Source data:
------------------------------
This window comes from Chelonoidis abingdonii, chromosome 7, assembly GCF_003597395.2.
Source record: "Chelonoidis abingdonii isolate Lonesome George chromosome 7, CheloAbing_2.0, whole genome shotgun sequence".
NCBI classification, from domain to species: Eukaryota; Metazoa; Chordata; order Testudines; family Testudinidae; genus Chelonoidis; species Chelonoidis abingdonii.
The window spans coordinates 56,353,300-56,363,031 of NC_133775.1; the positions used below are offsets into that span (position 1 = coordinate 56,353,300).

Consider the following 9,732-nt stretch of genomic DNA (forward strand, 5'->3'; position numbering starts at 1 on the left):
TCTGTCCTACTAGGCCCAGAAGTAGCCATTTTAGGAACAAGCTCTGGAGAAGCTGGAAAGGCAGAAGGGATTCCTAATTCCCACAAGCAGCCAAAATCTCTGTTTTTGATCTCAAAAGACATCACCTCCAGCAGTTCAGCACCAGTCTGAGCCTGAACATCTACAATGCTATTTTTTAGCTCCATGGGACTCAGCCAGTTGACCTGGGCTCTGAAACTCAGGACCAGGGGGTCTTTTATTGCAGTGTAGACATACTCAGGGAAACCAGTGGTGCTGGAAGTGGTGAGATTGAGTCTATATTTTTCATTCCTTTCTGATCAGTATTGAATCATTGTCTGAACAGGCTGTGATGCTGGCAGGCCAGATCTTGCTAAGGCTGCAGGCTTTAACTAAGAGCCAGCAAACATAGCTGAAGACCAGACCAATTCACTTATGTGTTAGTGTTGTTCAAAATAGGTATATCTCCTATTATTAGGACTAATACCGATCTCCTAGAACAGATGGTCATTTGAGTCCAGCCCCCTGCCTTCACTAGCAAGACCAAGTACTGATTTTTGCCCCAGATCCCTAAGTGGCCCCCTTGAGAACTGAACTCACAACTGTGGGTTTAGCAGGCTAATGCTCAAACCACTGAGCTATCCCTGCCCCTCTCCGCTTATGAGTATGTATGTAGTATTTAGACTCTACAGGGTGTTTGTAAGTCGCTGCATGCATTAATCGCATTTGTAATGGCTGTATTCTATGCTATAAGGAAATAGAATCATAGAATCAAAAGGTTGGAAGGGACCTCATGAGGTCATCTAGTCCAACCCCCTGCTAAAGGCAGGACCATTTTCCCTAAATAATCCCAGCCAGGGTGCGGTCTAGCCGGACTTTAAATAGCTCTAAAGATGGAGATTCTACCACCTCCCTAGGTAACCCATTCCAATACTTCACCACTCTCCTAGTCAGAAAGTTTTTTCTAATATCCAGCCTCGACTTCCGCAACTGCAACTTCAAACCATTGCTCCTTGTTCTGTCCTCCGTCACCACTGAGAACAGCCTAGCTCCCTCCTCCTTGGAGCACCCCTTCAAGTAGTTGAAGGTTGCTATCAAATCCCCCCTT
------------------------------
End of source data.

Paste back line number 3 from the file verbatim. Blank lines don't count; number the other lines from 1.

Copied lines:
NCBI classification, from domain to species: Eukaryota; Metazoa; Chordata; order Testudines; family Testudinidae; genus Chelonoidis; species Chelonoidis abingdonii.